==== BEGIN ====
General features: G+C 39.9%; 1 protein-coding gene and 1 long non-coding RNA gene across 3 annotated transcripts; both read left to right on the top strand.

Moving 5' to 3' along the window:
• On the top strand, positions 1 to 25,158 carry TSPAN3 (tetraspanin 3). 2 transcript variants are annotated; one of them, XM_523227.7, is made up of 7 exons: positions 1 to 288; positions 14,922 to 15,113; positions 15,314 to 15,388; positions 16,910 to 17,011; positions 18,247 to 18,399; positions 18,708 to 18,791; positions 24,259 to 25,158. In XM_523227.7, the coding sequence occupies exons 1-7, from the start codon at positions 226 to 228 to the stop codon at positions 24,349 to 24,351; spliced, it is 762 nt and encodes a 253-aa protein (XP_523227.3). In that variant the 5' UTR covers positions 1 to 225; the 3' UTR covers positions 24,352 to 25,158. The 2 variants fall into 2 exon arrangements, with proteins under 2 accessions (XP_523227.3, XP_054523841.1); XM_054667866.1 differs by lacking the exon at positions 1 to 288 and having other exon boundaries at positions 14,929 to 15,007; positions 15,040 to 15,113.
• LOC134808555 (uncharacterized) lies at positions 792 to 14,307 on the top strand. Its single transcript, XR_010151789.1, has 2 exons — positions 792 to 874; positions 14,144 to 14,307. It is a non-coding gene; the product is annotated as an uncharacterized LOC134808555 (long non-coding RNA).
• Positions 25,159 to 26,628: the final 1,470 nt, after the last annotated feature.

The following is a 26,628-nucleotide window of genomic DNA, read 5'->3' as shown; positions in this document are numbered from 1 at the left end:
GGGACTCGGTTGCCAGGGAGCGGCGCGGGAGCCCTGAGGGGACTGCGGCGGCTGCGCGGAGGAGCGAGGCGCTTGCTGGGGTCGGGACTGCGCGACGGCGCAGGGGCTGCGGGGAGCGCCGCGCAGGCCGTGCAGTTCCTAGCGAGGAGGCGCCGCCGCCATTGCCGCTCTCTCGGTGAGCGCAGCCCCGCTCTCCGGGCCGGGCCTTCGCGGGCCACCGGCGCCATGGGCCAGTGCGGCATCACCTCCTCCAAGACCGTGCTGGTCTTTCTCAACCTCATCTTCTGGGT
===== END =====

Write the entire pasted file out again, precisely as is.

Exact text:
General features: G+C 39.9%; 1 protein-coding gene and 1 long non-coding RNA gene across 3 annotated transcripts; both read left to right on the top strand.

Moving 5' to 3' along the window:
• On the top strand, positions 1 to 25,158 carry TSPAN3 (tetraspanin 3). 2 transcript variants are annotated; one of them, XM_523227.7, is made up of 7 exons: positions 1 to 288; positions 14,922 to 15,113; positions 15,314 to 15,388; positions 16,910 to 17,011; positions 18,247 to 18,399; positions 18,708 to 18,791; positions 24,259 to 25,158. In XM_523227.7, the coding sequence occupies exons 1-7, from the start codon at positions 226 to 228 to the stop codon at positions 24,349 to 24,351; spliced, it is 762 nt and encodes a 253-aa protein (XP_523227.3). In that variant the 5' UTR covers positions 1 to 225; the 3' UTR covers positions 24,352 to 25,158. The 2 variants fall into 2 exon arrangements, with proteins under 2 accessions (XP_523227.3, XP_054523841.1); XM_054667866.1 differs by lacking the exon at positions 1 to 288 and having other exon boundaries at positions 14,929 to 15,007; positions 15,040 to 15,113.
• LOC134808555 (uncharacterized) lies at positions 792 to 14,307 on the top strand. Its single transcript, XR_010151789.1, has 2 exons — positions 792 to 874; positions 14,144 to 14,307. It is a non-coding gene; the product is annotated as an uncharacterized LOC134808555 (long non-coding RNA).
• Positions 25,159 to 26,628: the final 1,470 nt, after the last annotated feature.

The following is a 26,628-nucleotide window of genomic DNA, read 5'->3' as shown; positions in this document are numbered from 1 at the left end:
GGGACTCGGTTGCCAGGGAGCGGCGCGGGAGCCCTGAGGGGACTGCGGCGGCTGCGCGGAGGAGCGAGGCGCTTGCTGGGGTCGGGACTGCGCGACGGCGCAGGGGCTGCGGGGAGCGCCGCGCAGGCCGTGCAGTTCCTAGCGAGGAGGCGCCGCCGCCATTGCCGCTCTCTCGGTGAGCGCAGCCCCGCTCTCCGGGCCGGGCCTTCGCGGGCCACCGGCGCCATGGGCCAGTGCGGCATCACCTCCTCCAAGACCGTGCTGGTCTTTCTCAACCTCATCTTCTGGGT